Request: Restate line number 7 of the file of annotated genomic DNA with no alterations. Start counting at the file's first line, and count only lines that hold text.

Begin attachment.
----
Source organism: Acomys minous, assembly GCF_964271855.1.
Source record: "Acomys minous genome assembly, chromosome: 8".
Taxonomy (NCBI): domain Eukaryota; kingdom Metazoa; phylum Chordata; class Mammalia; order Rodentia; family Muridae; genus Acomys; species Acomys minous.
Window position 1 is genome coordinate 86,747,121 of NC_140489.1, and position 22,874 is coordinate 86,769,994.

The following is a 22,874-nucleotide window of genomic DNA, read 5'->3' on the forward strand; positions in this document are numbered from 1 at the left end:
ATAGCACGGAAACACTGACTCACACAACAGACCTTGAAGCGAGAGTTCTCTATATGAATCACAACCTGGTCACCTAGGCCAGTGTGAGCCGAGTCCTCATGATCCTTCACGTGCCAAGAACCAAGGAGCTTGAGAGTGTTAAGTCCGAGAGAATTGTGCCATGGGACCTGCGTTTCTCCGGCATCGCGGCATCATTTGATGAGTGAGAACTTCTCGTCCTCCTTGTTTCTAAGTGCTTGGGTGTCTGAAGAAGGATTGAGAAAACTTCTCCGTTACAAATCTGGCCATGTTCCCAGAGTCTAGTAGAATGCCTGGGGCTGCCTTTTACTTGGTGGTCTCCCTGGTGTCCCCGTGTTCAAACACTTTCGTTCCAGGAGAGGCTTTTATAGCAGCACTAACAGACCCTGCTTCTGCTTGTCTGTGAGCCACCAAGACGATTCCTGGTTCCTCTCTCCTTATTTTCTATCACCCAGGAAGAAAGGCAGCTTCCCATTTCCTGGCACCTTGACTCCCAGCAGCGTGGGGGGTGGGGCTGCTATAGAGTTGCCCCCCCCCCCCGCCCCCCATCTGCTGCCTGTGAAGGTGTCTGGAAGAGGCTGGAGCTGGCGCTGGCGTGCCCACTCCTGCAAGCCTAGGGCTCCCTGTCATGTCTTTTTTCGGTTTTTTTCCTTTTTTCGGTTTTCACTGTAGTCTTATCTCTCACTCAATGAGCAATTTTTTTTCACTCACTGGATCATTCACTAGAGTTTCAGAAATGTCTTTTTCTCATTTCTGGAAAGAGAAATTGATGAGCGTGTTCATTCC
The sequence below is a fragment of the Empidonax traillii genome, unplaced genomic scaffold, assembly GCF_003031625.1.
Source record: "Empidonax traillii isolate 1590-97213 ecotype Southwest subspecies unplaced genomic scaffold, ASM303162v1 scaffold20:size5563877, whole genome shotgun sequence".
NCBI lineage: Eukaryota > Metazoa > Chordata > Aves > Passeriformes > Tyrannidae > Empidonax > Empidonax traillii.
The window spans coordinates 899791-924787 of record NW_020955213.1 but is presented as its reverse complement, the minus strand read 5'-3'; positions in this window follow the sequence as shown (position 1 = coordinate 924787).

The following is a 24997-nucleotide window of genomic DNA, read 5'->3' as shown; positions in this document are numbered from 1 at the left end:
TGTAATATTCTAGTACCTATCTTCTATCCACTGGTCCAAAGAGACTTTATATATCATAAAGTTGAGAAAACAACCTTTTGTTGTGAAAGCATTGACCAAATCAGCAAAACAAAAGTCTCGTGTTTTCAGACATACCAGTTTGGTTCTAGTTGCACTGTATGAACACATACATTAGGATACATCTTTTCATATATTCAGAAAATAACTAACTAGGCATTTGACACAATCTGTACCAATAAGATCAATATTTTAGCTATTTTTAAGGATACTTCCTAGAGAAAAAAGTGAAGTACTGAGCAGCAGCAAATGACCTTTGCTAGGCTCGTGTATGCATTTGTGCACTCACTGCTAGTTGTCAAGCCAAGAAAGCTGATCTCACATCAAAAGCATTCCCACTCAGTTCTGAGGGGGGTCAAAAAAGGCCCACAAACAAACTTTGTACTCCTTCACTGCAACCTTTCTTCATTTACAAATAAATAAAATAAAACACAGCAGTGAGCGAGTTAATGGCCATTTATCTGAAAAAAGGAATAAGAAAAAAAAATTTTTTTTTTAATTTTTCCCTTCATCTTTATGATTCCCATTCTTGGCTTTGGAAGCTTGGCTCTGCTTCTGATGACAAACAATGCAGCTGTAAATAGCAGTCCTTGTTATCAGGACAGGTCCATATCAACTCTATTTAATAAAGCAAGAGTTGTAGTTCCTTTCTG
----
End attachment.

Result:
The sequence below is a fragment of the Empidonax traillii genome, unplaced genomic scaffold, assembly GCF_003031625.1.